lysin

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lysin

 [li´sin]
1. an antibody that causes complement-dependent lysis of cells; often used with a prefix indicating the target cells, as hemolysin or bacteriolysin.
2. any substance that causes cell lysis.

ly·sin

(lī'sin),
1. A specific complement-fixing antibody that acts destructively on cells and tissues; the various types are designated in accordance with the form of antigen that stimulates the production of the lysin, for example, hemolysin, bacteriolysin.
2. Any substance that causes lysis.

lysin

/ly·sin/ (li´sin)
1. an antibody that causes complement-dependent lysis of cells; often used with a prefix indicating the target cells, e.g., hemolysin.
2. any substance that causes cytolysis.

lysin

(lī′sĭn)
n.
1. A substance that is capable of causing lysis.
2. An antibody that acts in conjunction with complement to cause lysis of cells.

lysin

[lī′sin]
a specific complement-fixing antibody that initiates the lysis of cells.

lysin

As a stand-alone word, a nonspecific term for:
(1) An antibody, especially a complement-fixing antibody; 
(2) Any substance capable of lysing something.

As a root (-lysin), the lysing of that with which it is partnered, as in:
(1) Bacteriolysin;
(2) Gametolysin; 
(3) Haemolysin, etc.

ly·sin

(lī'sin)
1. A complement-fixing antibody that acts destructively on cells and tissues; the various types are designated in accordance with the form of antigen that stimulates the production of the lysin, e.g., hemolysin, bacteriolysin.
2. Any substance that causes lysis.

lysin

Any substance capable of causing LYSIS, especially a specific antibody that brings about a COMPLEMENT FIXATION reaction.

lysin

a type of ANTIBODY.

ly·sin

(lī'sin)
1. A complement-fixing antibody that acts destructively on cells and tissues; the various types are designated in accordance with the form of antigen that stimulates the production of the lysin, e.g., hemolysin, bacteriolysin.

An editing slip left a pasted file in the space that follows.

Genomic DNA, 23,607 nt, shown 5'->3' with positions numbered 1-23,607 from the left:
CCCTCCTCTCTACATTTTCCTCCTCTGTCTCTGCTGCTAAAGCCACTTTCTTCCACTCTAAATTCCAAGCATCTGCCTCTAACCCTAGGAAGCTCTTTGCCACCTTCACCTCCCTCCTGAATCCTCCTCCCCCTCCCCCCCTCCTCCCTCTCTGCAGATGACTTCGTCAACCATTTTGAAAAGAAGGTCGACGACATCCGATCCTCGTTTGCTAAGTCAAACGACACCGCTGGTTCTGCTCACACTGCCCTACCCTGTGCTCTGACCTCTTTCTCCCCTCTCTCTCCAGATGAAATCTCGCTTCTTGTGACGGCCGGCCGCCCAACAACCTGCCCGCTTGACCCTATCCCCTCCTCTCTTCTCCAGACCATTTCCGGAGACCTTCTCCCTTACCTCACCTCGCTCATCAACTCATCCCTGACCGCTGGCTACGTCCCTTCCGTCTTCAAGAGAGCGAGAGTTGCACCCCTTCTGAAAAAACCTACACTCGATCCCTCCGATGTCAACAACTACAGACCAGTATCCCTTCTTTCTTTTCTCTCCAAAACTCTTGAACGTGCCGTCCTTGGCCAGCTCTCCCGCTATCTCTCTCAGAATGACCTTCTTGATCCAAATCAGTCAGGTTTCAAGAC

2. Any substance that causes lysis.

lysin (lī´sin),

n See plasmin.

lysin

1. an antibody capable of causing dissolution of cells, including hemolysin, bacteriolysin, etc.
2. a product of bacterial cells causing lysis. See bacteriolysin.
References in periodicals archive ?
The sperm acrosomal protein lysin was identified as significant in mediating this species-specific fertilization (Lewis et al.
Analysis of the amino acid sequences of lysin from a number of abalone species has shown significant divergence between closely related species (Lee and Vacquier, 1992; Lee et al.
Instead, his team combines different lysins that all kill C.
He says lysins haven't been used this way long enough for people to know whether resistance will occur.
For instance, lysins against Clostridia may be placed in animal feed to destroy the bacteria in animals' intestines.
Lysins for the treatment of drug-resistant gram positive bacteria, such as staphylococcus (MRSA), streptococcus and intestinal infections
The recent sequencing of acrosomal lysin in oyster (Springer & Crespi 2007) and oyster bindin (Moy et al.
The present results, considered together with initial results from sperm lysins and egg proteins, suggest that the consequences for the evolution of gametic isolation may be complex.
A private company is investigating to see whether chicken NK lysin can be developed into a product that targets and kills chicken intestinal parasites, she says.
Evolution and systematics in Haliotidae (Mollusca: Gastropoda): inferences from DNA sequences of sperm lysin.
Evolution and systematics in Haliotidae (Mollusca: Gastrapoda): inferences from DNA sequences of sperm lysin.
Lysin opens a hole in the vitelline envelope of free-spawning snails and thus enables sperm to penetrate to the plasma membrane of the egg.